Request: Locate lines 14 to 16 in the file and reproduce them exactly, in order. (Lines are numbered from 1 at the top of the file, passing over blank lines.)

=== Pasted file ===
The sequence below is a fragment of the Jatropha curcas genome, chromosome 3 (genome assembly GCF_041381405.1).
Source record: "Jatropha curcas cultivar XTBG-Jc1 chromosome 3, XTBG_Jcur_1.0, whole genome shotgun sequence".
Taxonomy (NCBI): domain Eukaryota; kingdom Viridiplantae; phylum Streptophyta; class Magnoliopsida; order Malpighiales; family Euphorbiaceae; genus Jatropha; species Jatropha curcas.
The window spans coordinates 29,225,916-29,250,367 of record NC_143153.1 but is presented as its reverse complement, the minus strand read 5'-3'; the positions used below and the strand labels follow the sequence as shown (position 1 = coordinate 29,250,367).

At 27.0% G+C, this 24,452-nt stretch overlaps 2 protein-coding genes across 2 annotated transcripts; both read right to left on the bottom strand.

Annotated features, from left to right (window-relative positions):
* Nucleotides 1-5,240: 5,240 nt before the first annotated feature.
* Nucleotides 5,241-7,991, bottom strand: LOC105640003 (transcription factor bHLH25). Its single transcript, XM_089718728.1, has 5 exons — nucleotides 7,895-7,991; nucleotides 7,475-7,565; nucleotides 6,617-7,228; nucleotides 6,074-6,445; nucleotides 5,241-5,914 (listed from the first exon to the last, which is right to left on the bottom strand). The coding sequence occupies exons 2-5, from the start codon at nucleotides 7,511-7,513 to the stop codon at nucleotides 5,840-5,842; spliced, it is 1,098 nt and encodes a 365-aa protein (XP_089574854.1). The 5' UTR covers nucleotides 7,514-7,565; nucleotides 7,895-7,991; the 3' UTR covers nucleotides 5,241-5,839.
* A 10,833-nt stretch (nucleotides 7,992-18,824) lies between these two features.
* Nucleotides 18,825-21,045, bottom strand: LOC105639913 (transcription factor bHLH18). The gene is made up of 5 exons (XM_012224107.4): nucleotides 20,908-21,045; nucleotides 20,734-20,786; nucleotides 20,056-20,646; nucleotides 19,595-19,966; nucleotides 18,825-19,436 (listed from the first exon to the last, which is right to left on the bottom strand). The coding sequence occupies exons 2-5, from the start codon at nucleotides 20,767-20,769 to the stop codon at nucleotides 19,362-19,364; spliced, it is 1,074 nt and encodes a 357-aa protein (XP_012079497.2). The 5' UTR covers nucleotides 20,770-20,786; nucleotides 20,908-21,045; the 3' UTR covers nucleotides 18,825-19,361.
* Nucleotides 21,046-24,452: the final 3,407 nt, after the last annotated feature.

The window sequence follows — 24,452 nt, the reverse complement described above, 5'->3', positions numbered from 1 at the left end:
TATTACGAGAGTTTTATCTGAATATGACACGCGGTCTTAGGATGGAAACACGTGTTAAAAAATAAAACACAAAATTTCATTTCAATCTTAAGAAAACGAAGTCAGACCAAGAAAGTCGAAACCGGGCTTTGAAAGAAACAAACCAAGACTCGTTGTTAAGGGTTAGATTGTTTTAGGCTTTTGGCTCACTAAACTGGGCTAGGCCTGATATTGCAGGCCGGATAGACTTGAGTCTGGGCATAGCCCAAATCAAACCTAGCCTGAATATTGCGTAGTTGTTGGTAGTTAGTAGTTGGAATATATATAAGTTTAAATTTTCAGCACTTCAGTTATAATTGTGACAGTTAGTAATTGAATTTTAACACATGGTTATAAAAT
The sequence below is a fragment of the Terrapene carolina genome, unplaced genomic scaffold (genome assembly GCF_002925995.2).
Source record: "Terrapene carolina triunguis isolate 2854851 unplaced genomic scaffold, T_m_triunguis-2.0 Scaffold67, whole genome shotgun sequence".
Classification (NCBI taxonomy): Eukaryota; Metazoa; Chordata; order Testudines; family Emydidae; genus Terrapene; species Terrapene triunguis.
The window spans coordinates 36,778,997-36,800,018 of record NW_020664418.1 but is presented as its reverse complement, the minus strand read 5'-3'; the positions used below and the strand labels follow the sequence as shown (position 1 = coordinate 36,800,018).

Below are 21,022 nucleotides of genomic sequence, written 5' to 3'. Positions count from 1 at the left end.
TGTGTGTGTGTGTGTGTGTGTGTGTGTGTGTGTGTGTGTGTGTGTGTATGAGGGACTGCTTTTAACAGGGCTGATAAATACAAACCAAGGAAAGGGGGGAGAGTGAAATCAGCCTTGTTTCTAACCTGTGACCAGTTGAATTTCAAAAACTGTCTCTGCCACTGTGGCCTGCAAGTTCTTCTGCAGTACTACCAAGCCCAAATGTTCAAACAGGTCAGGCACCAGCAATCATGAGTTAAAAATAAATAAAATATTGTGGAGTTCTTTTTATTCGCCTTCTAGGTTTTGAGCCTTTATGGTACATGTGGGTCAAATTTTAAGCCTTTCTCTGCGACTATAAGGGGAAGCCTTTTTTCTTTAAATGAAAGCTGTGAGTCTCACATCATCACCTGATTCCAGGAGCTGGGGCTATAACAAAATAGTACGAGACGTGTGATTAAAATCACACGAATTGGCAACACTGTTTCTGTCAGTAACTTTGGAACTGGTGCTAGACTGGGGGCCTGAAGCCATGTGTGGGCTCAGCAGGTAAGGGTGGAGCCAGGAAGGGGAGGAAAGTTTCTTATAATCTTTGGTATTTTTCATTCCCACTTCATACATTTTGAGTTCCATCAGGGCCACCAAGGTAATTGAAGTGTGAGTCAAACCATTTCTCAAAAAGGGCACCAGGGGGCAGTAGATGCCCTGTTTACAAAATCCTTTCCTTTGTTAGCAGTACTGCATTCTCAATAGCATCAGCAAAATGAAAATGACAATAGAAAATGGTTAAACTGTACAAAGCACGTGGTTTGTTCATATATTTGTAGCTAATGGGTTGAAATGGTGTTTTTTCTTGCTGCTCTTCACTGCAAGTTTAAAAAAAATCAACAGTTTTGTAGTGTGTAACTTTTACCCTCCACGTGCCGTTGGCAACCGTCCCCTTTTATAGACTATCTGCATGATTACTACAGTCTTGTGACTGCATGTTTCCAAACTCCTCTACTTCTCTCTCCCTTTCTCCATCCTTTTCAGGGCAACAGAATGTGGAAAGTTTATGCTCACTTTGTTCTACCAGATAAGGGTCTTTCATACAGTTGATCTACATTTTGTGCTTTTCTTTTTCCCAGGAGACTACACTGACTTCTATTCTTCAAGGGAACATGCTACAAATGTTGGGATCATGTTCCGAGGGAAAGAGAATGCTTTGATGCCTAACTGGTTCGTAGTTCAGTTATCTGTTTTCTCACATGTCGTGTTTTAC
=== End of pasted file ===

The sequence below is a fragment of the Terrapene carolina genome, unplaced genomic scaffold (genome assembly GCF_002925995.2).
Source record: "Terrapene carolina triunguis isolate 2854851 unplaced genomic scaffold, T_m_triunguis-2.0 Scaffold67, whole genome shotgun sequence".
Classification (NCBI taxonomy): Eukaryota; Metazoa; Chordata; order Testudines; family Emydidae; genus Terrapene; species Terrapene triunguis.